PART 2 - How 1 MILLION Pounds Of Organic Food Can Be Produced On 3 Acres By Andy Whiteley Co-Founder of Wake Up World I recently posted an article, How 1 MILLION Pounds Of Organic Food Can Be Produced On 3 Acres, which featured the work of farmer Will Allen, the Urban Farmer. Will has figured out a self-sustaining agricultural system that can grow 1 million pounds of food every year, on just 3 acres of land using the symbiotic cultivation of plants and aquatic animals in a re-circulating system. And you can do it too! The response we received from our previous story was amazing, and we received countless questions from readers who wanted to know more about this simple but ground-breaking concept.
Population Research Institute PRI sends research teams around the globe, to gather hard data on abuses committed against women and families. This research has been used before Congress and has been, in many cases, instrumental in the passage of pro-life laws and amendments.
Pediatricians Call It What It Is – Child Abuse The American College of Pediatricians has released an in-depth report stating that the move to indoctrinate children with the idea that they can pick their gender amounts to child abuse. They are urging legislators and educators to reject all policies that would condition children to accept chemical and surgical distortions allowing people to impersonate the opposite sex. Some of the points made in their report include the following: Human sexuality is an objective biological binary trait. “XY” and “XX” chromosomes are genetic markers, not a disorder.No one is born with a gender. Everyone is born with a biological sex.
Dealing with Irreproducibility Researchers discuss the growing pressures that are driving increases in retraction rates at AACR. FLICKR, UNIVERSITY OF EXETERRecent years have seen increasing numbers of retractions, higher rates of misconduct and fraud, and general problems of data irreproducibility, spurring the National Institutes of Health (NIH) and others to launch initiatives to improve the quality of research results. Yesterday (April 7), at this year’s American Association for Cancer Research (AACR) meeting, researchers gathered in San Diego, California, to discuss why these problems to come to a head—and how to fix them. “We really have to change our culture and that will not be easy,” said Lee Ellis from the University of Texas MD Anderson Cancer Center, referring to the immense pressure researchers often feel to produce splashy results and publish in high-impact journals. C. William Sellers, global head of oncology at Novartis Institutes for Biomedical Research, described a similar experience.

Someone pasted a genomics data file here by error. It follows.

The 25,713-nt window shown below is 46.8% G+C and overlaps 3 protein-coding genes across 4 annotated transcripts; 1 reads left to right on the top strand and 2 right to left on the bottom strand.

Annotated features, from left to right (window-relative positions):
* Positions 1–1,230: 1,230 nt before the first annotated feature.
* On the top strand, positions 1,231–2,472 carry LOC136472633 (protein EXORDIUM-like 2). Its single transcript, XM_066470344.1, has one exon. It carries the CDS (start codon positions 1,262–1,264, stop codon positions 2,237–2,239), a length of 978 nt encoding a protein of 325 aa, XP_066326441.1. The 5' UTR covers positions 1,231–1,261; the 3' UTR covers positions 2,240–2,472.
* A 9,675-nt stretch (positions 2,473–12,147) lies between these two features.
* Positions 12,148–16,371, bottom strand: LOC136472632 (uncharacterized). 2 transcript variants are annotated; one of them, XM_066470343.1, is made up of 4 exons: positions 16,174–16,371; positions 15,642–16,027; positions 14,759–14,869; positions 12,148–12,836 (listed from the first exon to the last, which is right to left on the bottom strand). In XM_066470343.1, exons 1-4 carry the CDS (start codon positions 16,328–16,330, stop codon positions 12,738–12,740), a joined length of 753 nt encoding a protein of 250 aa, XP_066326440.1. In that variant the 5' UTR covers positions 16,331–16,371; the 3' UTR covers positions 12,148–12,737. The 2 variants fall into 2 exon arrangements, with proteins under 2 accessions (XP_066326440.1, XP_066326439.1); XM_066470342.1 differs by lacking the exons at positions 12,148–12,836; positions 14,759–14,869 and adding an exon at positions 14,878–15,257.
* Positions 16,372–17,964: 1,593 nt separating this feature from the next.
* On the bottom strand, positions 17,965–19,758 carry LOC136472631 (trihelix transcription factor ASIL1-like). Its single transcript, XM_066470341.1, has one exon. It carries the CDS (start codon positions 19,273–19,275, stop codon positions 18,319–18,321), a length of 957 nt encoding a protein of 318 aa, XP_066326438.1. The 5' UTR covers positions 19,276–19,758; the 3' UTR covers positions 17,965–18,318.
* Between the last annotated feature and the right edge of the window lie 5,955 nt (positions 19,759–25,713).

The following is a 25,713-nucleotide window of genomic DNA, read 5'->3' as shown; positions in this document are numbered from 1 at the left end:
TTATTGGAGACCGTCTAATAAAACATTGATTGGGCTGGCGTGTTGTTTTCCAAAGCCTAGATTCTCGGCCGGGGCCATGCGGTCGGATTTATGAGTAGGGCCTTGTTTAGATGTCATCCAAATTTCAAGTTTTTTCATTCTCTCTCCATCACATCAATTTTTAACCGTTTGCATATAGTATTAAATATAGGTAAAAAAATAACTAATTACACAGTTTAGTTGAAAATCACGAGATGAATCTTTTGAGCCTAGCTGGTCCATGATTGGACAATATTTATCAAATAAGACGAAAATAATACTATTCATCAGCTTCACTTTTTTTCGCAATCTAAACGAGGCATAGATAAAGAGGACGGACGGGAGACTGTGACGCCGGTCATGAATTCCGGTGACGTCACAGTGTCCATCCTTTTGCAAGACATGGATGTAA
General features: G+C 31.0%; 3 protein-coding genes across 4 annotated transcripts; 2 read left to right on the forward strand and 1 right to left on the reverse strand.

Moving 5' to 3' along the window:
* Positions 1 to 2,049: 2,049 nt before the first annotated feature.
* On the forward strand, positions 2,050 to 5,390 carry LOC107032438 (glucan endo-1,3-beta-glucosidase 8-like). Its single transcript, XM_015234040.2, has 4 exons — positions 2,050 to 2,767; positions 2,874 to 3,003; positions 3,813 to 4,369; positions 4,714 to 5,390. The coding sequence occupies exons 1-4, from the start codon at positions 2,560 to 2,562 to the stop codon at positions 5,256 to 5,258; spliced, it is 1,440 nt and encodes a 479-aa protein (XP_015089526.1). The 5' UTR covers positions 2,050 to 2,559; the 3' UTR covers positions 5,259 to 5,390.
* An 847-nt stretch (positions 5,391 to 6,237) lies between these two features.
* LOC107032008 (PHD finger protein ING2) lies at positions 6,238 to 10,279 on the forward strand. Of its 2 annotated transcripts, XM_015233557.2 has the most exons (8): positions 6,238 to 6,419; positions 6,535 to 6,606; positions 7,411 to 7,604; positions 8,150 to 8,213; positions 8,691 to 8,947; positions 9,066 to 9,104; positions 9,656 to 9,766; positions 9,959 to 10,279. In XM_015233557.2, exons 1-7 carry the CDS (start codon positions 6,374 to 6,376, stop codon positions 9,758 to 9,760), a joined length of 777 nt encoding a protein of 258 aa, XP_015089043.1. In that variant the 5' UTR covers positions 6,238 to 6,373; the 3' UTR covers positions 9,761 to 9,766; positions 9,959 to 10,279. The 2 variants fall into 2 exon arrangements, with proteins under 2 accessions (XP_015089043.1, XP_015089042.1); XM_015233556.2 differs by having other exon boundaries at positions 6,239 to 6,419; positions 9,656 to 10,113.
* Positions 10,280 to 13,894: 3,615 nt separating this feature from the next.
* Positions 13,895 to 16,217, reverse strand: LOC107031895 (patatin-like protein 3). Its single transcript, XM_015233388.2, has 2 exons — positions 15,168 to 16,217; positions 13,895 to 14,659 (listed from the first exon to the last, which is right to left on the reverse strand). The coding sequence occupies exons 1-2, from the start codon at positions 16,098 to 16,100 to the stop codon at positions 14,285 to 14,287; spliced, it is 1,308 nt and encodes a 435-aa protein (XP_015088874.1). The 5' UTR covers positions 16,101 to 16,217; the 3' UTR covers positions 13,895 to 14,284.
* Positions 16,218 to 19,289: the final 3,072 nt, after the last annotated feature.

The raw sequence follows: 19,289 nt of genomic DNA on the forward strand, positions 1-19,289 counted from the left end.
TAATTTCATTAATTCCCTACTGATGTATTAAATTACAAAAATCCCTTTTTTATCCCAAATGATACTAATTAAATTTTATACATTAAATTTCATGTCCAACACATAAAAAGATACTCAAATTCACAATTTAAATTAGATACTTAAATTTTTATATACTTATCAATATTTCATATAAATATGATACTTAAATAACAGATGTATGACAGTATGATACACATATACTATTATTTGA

This Vertical Farm in Chicago Is Cool, But Can It Really Be the Future? Humans will probably be living on Mars within a few decades, but we're still a long, long ways away from finding the next Earth. With our population booming and only about 37.7 percent of the Earth's land even suitable for farming, we're going to continue to have to develop higher and higher tech methods of producing food for ourselves. While productivity in traditional agriculture has increased markedly in the last century, there's still that question of limited space. That's created interested in various alternative methods, included the indoor, vertical farming methods espoused by the subject of the AP's video above.
Population 7 Billion - Pictures, More From National Geographic magazine One day in Delft in the fall of 1677, Antoni van Leeuwenhoek, a cloth merchant who is said to have been the long-haired model for two paintings by Johannes Vermeer—“The Astronomer” and “The Geographer”—abruptly stopped what he was doing with his wife and rushed to his worktable. Cloth was Leeuwenhoek’s business but microscopy his passion. He’d had five children already by his first wife (though four had died in infancy), and fatherhood was not on his mind. “Before six beats of the pulse had intervened,” as he later wrote to the Royal Society of London, Leeuwenhoek was examining his perishable sample through a tiny magnifying glass. Its lens, no bigger than a small raindrop, magnified objects hundreds of times.
Daytona Beach mayoral candidates share why they should be elected Editor’s note: Both the electronic pdfs and the ‘hard copies’ of this week’s Daytona Times incorrectly identify Patrick Henry as his brother, mayoral candidate Derrick Henry. We apologize for the error, which has been corrected in this story and will be corrected on next week’s front page. Daytona Beach residents could know on Aug. 14 who will be their next mayor. Gwen Azama-Edwards, left, and Edith Shelley, center, are the two female candidates for mayor of Daytona Beach. They will face Fred Hoffman and Derrick Henry. Current Zone 5 Commissioner Patrick Henry is shown in the photo on the right with Volusia County Councilman Josh Wagner, who is seeking to keep his District 2 seat.
How to create magic Oh, Seth. He wrote in “Who has a seat at the table?” this…. “When designing a new product or program, it’s pretty clear that a successful organization will invite:The lawyer, so you don’t break any laws.The CFO, so that you’ll understand how much this thing will cost and how well it will pay off.The CTO/Tech folks, so you’ll spec something that can actually be built and will work.And probably designers, marketers and lobbyists–all the people you need to bring the thing into the world.But where’s the person in charge of magic?In our quest to get it done, to survive the project, to avoid blame, to figure out a solution, it’s magic that gets thrown under the bus every time.Who is obsessed with creating delight, with building in remarkability, with pushing the envelope (every envelope–money, tech, policy) to get to the point where you’ve created something that people will be proud of, that will change things for the better, that will make a dent in the universe?